But most of the problem with an ensemble this so finely stacked, is that they don’t get much to do in Aloha. Perhaps in the original cut that featured a lot more character moments, as well as explanation of just what the hell Brian Gilcrest is doing in Hawaii in the first place, but not here. Instead, what we’re stuck with here is an odd movie that wants to be so many things at the same time, and while it slightly succeeds at one of them, the rest feel useless and just thrown in there for the sake of taking up time.
Which is especially odd, considering that the movie’s hardly even two hours.
Please hook up. Make this some bit of interesting.
In a way, you could say that Aloha would have probably benefited from another half-hour or so, just so that we could have gotten more of whatever Crowe had initially written-out. The elements with Stone and Cooper were fine as is, so no tampering needed to be done with them, but what about the whole love-angle between Cooper and McAdams? That was probably the juiciest part of this whole movie, where our protagonist has to deal with the missed-opportunities he has to face in his life now, and instead, it’s treated as a minor subplot in the grander scheme of things. Instead of learning more about this character’s past through the way he interacts with those around him, we get to see him constantly battle with whatever demons are taking over his mind during this “mission”.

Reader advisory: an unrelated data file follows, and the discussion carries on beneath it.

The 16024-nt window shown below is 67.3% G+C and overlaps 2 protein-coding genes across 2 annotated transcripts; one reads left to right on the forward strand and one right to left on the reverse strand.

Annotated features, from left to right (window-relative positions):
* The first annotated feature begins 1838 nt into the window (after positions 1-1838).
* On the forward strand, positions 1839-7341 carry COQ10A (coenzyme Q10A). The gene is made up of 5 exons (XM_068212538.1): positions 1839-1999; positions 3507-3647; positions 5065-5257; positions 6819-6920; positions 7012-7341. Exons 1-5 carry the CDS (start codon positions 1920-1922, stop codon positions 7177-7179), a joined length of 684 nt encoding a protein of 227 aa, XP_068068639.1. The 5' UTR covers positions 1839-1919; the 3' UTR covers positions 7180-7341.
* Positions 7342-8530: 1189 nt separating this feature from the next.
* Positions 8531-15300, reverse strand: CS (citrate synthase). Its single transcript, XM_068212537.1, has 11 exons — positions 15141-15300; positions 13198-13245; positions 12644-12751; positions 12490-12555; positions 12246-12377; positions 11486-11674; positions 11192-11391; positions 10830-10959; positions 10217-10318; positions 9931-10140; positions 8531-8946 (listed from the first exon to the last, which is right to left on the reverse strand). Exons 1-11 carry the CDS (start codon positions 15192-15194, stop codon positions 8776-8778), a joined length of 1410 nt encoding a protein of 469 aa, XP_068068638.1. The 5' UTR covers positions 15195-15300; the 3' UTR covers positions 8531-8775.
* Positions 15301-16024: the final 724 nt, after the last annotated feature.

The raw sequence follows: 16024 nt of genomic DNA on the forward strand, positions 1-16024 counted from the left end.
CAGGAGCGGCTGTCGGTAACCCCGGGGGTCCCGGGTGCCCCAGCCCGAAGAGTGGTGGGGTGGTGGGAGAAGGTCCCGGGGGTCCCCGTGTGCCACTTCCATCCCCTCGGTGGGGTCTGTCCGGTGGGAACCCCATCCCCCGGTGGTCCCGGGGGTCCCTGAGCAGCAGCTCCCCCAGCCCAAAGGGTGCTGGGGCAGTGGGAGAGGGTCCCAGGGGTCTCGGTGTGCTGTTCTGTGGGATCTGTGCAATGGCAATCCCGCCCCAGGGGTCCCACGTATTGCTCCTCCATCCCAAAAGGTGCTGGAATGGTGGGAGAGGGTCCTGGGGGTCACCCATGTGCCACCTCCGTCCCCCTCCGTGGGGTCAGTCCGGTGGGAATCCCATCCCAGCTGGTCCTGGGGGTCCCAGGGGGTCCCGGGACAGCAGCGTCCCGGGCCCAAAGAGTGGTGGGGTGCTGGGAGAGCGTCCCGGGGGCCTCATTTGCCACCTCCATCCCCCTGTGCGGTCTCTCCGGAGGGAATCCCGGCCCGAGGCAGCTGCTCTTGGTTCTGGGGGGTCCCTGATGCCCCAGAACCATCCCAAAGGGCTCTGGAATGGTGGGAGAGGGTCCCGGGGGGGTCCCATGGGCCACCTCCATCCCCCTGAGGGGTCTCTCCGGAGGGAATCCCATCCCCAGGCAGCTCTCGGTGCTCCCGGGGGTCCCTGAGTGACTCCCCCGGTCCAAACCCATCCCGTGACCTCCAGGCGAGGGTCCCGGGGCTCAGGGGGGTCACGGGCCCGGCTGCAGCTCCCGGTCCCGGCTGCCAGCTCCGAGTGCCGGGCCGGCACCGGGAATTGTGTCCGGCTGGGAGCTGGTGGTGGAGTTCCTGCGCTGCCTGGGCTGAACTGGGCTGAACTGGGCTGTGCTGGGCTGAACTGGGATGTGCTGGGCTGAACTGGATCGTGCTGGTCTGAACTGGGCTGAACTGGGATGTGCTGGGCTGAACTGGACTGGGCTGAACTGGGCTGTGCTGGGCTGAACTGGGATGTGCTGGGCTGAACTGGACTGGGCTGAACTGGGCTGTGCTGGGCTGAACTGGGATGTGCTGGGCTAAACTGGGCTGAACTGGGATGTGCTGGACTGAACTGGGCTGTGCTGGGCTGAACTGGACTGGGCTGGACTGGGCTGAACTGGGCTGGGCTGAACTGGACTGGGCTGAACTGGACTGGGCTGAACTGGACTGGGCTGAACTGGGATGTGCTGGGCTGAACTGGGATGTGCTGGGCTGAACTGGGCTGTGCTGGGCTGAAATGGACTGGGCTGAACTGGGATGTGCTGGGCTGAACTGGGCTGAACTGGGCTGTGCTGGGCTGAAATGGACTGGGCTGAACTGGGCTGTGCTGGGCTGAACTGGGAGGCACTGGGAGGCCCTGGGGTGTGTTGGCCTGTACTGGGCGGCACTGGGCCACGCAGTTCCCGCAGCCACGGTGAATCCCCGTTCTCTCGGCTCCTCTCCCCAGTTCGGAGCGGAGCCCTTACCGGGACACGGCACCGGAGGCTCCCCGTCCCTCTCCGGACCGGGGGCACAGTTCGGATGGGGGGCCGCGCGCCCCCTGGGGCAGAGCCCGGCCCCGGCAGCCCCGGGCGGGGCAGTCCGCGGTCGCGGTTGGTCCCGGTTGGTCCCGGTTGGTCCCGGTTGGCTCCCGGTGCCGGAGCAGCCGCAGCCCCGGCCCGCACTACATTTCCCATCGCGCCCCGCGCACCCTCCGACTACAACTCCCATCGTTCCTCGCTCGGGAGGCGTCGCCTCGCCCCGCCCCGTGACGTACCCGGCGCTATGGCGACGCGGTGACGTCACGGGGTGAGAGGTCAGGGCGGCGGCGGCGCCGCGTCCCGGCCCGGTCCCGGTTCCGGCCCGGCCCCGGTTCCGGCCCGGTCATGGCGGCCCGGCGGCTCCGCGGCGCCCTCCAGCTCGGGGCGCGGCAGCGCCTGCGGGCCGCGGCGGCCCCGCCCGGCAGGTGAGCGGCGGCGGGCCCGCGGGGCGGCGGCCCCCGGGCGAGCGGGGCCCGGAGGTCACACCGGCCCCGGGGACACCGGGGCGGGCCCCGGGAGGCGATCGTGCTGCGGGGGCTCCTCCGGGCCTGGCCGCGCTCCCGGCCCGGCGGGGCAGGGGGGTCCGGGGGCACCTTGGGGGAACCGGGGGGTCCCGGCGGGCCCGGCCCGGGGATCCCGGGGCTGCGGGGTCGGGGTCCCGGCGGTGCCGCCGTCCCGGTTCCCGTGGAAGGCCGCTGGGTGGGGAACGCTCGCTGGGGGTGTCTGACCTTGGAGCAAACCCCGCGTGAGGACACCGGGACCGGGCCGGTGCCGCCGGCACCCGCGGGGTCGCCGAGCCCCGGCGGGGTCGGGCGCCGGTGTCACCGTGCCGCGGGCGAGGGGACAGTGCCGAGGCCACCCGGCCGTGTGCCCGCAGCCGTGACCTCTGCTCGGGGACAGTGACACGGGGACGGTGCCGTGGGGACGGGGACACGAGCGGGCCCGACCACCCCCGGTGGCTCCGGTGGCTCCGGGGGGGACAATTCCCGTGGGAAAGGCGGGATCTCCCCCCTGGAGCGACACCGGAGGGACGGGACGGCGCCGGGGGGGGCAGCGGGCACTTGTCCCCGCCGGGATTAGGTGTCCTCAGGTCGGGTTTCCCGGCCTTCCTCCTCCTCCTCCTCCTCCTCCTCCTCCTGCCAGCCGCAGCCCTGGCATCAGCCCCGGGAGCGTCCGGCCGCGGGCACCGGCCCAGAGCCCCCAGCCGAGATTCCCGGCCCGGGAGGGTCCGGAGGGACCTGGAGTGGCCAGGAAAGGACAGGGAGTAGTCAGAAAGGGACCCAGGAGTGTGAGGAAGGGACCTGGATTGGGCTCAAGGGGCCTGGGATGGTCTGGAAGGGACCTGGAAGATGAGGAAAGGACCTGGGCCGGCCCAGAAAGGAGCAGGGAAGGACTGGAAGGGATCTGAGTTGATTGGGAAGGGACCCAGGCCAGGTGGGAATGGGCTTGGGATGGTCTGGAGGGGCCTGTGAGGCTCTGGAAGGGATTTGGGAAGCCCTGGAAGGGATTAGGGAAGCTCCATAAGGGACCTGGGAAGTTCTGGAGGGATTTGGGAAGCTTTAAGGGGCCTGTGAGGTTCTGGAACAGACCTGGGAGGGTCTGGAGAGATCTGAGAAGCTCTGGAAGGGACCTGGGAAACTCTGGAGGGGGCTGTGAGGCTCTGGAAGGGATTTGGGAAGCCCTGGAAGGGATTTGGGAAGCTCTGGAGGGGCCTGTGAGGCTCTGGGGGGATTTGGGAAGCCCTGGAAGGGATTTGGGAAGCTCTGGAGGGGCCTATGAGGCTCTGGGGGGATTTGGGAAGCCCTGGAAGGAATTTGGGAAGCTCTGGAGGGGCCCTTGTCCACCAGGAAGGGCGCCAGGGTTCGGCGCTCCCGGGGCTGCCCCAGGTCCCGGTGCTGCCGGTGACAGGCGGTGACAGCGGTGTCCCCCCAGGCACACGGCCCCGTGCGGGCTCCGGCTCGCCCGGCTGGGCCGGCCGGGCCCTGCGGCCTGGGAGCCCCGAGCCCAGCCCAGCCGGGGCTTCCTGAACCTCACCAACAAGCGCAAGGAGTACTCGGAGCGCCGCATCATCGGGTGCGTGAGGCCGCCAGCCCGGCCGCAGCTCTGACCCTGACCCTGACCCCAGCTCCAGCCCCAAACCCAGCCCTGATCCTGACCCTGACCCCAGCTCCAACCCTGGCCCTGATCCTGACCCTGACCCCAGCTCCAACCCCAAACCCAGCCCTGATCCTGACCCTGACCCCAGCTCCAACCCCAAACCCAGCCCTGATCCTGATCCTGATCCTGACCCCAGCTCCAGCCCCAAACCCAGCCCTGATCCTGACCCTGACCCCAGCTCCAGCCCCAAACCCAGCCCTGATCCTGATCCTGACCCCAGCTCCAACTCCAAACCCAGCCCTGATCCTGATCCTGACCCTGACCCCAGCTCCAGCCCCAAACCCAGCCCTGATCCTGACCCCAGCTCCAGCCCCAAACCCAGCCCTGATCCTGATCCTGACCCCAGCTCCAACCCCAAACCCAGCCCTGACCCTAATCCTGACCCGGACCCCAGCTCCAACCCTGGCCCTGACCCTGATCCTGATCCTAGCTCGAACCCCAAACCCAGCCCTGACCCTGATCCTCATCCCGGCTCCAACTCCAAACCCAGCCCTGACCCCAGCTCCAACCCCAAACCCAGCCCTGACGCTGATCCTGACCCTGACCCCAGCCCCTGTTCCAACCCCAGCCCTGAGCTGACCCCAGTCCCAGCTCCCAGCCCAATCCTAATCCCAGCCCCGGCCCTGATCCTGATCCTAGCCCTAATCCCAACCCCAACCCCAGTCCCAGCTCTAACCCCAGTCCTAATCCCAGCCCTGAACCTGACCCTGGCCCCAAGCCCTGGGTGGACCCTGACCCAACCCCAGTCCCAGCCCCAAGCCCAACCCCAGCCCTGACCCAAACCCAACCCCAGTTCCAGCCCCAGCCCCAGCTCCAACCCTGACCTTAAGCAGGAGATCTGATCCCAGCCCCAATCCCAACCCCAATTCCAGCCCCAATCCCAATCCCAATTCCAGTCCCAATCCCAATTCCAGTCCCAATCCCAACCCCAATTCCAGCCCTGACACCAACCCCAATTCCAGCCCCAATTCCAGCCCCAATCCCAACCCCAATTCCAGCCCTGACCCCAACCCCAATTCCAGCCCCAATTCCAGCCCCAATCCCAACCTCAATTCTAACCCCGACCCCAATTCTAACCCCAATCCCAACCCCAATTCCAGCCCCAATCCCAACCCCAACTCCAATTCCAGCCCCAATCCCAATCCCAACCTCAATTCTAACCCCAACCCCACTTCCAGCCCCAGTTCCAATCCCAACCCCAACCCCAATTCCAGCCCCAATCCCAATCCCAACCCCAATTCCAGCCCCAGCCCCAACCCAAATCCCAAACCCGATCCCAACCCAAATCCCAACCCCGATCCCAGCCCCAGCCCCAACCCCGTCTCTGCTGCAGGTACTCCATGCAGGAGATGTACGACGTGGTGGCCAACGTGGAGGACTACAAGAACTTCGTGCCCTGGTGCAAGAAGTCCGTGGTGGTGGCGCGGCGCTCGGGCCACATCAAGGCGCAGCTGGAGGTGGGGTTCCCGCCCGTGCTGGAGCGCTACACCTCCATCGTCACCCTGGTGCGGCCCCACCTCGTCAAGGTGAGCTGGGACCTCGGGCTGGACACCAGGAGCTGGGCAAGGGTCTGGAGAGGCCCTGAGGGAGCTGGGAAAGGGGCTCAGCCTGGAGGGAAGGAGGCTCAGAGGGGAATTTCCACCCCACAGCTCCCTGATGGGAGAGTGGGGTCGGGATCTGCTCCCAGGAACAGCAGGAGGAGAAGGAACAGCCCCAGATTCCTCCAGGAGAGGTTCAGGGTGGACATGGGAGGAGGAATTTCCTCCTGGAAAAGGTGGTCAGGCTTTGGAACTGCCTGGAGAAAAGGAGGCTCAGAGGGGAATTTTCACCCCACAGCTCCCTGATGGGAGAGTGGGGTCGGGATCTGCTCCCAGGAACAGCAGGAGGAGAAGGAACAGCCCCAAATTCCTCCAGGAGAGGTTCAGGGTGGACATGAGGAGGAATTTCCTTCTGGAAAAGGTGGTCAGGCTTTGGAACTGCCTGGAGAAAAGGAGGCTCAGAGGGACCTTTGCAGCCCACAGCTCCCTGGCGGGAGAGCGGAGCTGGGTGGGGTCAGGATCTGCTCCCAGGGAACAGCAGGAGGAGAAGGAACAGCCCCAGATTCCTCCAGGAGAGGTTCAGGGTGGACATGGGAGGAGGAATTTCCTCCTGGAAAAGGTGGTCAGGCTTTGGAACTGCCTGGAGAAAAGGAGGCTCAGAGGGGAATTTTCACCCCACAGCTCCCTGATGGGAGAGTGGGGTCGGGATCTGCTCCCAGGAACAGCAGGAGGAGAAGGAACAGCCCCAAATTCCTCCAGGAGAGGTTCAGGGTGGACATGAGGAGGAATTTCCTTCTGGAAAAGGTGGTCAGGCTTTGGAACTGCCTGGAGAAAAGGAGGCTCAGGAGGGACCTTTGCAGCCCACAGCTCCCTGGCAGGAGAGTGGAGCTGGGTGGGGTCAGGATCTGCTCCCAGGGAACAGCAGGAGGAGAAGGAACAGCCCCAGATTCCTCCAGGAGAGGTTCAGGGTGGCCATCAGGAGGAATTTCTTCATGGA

Once again, the movie never makes clear of what said mission actually is, up until it’s actually happening and even then, it’s still never clear. This is just another example of a studio not liking a final product, getting scared, and instead of working with the creator on it and seeing what could work best, they decided to mish and mash it up anyway that they saw fit. That isn’t to say that Crowe doesn’t at least deserve a partial amount of the blame, because he does, but it’s also to point out the fact that sometimes, movie studios really can rip apart anything that they want.
However, Crowe can be blamed, too. With Crowe’s movies, his dialogue usually feels heightened in the sense that we know that the dialogue his characters use, aren’t actually how real people talk. But for some reason, you sort of wish real people did and for that reason, it’s interesting to hear what they have to say next and how they say it. Some of Crowe’s earlier films are great examples of this, but lately, he’s gotten a bit ahead of himself and now, it’s starting to seem like he’s trying to recreate that piece of magic he had with “You Complete Me“.
Either way, it’s a dragon that Crowe should stop chasing, because it’s not helping himself out, or the actors that are forced to utter his stupid lines.
Consensus: Aloha isn’t a total and complete, unwatchable misfire, but it does feel as if it’s been tampered with too much to the point of where it takes away from the story, the message, and the talented cast that deserve better.
5 / 10
The love triangle that deserved a better movie.
Photos Courtesy of: Indiewire